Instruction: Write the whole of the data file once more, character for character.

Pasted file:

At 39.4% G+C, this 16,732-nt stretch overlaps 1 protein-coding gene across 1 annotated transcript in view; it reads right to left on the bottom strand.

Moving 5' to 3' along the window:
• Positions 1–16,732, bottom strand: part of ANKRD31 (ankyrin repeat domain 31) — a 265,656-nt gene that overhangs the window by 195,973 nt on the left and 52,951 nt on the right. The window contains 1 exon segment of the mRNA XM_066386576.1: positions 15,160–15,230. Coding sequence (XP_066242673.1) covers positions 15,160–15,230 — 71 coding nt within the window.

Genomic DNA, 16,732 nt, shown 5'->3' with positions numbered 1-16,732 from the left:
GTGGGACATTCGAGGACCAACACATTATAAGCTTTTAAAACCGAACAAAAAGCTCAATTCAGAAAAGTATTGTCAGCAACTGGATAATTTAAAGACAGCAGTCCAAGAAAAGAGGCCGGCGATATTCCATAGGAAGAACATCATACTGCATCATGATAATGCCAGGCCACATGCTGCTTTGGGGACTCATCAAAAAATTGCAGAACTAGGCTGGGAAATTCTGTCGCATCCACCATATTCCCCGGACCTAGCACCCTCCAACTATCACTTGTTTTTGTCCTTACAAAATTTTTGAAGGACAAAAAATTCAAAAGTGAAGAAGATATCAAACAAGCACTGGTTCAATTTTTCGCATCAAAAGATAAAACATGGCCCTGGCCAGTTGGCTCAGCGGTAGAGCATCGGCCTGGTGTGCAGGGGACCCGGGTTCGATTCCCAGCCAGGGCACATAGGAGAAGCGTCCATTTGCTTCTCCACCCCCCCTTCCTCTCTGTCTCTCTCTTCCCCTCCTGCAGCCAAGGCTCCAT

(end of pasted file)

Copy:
At 39.4% G+C, this 16,732-nt stretch overlaps 1 protein-coding gene across 1 annotated transcript in view; it reads right to left on the bottom strand.

Moving 5' to 3' along the window:
• Positions 1–16,732, bottom strand: part of ANKRD31 (ankyrin repeat domain 31) — a 265,656-nt gene that overhangs the window by 195,973 nt on the left and 52,951 nt on the right. The window contains 1 exon segment of the mRNA XM_066386576.1: positions 15,160–15,230. Coding sequence (XP_066242673.1) covers positions 15,160–15,230 — 71 coding nt within the window.

Genomic DNA, 16,732 nt, shown 5'->3' with positions numbered 1-16,732 from the left:
GTGGGACATTCGAGGACCAACACATTATAAGCTTTTAAAACCGAACAAAAAGCTCAATTCAGAAAAGTATTGTCAGCAACTGGATAATTTAAAGACAGCAGTCCAAGAAAAGAGGCCGGCGATATTCCATAGGAAGAACATCATACTGCATCATGATAATGCCAGGCCACATGCTGCTTTGGGGACTCATCAAAAAATTGCAGAACTAGGCTGGGAAATTCTGTCGCATCCACCATATTCCCCGGACCTAGCACCCTCCAACTATCACTTGTTTTTGTCCTTACAAAATTTTTGAAGGACAAAAAATTCAAAAGTGAAGAAGATATCAAACAAGCACTGGTTCAATTTTTCGCATCAAAAGATAAAACATGGCCCTGGCCAGTTGGCTCAGCGGTAGAGCATCGGCCTGGTGTGCAGGGGACCCGGGTTCGATTCCCAGCCAGGGCACATAGGAGAAGCGTCCATTTGCTTCTCCACCCCCCCTTCCTCTCTGTCTCTCTCTTCCCCTCCTGCAGCCAAGGCTCCAT